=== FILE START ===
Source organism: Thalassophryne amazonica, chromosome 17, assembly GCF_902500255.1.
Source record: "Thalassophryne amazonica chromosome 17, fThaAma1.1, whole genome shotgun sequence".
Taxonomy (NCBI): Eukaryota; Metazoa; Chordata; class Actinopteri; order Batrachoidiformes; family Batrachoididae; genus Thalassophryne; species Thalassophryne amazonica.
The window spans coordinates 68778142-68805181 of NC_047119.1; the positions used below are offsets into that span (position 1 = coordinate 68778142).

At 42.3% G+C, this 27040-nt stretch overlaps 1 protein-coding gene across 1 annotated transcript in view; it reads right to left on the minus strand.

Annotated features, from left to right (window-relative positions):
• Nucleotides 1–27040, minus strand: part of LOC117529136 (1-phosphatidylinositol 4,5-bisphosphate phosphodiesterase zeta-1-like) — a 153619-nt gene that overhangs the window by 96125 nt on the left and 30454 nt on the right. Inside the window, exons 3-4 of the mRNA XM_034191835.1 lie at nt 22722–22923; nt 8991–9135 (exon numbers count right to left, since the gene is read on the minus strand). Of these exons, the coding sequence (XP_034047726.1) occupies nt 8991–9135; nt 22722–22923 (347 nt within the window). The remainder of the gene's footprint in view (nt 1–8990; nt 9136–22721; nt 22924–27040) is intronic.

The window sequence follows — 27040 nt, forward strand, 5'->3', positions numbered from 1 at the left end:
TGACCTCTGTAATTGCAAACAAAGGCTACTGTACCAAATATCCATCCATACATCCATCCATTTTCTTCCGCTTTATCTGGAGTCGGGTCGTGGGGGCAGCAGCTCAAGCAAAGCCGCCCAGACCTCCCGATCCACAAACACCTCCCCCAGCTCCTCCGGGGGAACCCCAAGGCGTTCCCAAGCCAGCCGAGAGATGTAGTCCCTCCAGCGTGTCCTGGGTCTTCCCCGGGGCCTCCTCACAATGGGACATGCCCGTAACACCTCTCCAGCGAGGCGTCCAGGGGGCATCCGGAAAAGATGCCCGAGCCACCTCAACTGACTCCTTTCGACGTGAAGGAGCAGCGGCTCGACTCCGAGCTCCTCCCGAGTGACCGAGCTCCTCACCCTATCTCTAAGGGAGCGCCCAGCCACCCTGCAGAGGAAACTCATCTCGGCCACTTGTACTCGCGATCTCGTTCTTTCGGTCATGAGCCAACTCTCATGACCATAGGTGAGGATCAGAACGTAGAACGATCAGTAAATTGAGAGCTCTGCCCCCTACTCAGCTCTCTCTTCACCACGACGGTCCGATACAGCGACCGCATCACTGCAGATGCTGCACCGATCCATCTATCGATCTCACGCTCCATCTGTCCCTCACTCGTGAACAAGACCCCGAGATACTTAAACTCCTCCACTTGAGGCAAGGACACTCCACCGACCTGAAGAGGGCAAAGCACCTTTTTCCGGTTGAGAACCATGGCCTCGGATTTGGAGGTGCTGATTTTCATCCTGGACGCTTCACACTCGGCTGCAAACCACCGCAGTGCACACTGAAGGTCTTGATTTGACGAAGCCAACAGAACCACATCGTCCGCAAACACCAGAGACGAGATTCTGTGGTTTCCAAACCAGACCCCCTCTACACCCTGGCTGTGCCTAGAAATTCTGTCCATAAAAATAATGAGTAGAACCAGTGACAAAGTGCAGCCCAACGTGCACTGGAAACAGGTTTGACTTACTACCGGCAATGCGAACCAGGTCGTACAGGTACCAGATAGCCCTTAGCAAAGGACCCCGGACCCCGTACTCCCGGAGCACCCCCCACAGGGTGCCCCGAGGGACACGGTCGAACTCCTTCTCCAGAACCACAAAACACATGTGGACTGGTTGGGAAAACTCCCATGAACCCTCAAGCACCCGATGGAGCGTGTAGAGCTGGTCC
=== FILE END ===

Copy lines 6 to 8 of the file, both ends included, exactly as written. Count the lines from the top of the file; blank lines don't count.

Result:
Annotated features, from left to right (window-relative positions):
• Nucleotides 1–27040, minus strand: part of LOC117529136 (1-phosphatidylinositol 4,5-bisphosphate phosphodiesterase zeta-1-like) — a 153619-nt gene that overhangs the window by 96125 nt on the left and 30454 nt on the right. Inside the window, exons 3-4 of the mRNA XM_034191835.1 lie at nt 22722–22923; nt 8991–9135 (exon numbers count right to left, since the gene is read on the minus strand). Of these exons, the coding sequence (XP_034047726.1) occupies nt 8991–9135; nt 22722–22923 (347 nt within the window). The remainder of the gene's footprint in view (nt 1–8990; nt 9136–22721; nt 22924–27040) is intronic.

The window sequence follows — 27040 nt, forward strand, 5'->3', positions numbered from 1 at the left end: